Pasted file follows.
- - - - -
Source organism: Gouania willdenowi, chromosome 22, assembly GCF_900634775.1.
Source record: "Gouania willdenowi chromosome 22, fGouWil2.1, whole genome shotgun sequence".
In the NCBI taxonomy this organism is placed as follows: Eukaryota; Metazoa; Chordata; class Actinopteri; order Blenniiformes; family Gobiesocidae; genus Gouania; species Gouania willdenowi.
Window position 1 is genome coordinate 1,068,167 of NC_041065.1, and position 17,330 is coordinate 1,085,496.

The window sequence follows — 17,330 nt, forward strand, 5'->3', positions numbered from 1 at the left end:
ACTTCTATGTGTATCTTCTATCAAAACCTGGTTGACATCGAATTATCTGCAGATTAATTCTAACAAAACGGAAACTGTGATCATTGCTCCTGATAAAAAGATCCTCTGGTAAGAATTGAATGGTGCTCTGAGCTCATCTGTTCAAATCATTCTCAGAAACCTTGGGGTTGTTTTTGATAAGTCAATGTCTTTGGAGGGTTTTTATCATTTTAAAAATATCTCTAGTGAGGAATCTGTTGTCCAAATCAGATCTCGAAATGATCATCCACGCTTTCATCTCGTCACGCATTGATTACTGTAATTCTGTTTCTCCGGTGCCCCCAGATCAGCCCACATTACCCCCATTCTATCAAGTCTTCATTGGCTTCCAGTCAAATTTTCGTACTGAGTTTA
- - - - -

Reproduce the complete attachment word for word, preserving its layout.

Source organism: Gouania willdenowi, chromosome 22, assembly GCF_900634775.1.
Source record: "Gouania willdenowi chromosome 22, fGouWil2.1, whole genome shotgun sequence".
In the NCBI taxonomy this organism is placed as follows: Eukaryota; Metazoa; Chordata; class Actinopteri; order Blenniiformes; family Gobiesocidae; genus Gouania; species Gouania willdenowi.
Window position 1 is genome coordinate 1,068,167 of NC_041065.1, and position 17,330 is coordinate 1,085,496.

The window sequence follows — 17,330 nt, forward strand, 5'->3', positions numbered from 1 at the left end:
ACTTCTATGTGTATCTTCTATCAAAACCTGGTTGACATCGAATTATCTGCAGATTAATTCTAACAAAACGGAAACTGTGATCATTGCTCCTGATAAAAAGATCCTCTGGTAAGAATTGAATGGTGCTCTGAGCTCATCTGTTCAAATCATTCTCAGAAACCTTGGGGTTGTTTTTGATAAGTCAATGTCTTTGGAGGGTTTTTATCATTTTAAAAATATCTCTAGTGAGGAATCTGTTGTCCAAATCAGATCTCGAAATGATCATCCACGCTTTCATCTCGTCACGCATTGATTACTGTAATTCTGTTTCTCCGGTGCCCCCAGATCAGCCCACATTACCCCCATTCTATCAAGTCTTCATTGGCTTCCAGTCAAATTTTCGTACTGAGTTTA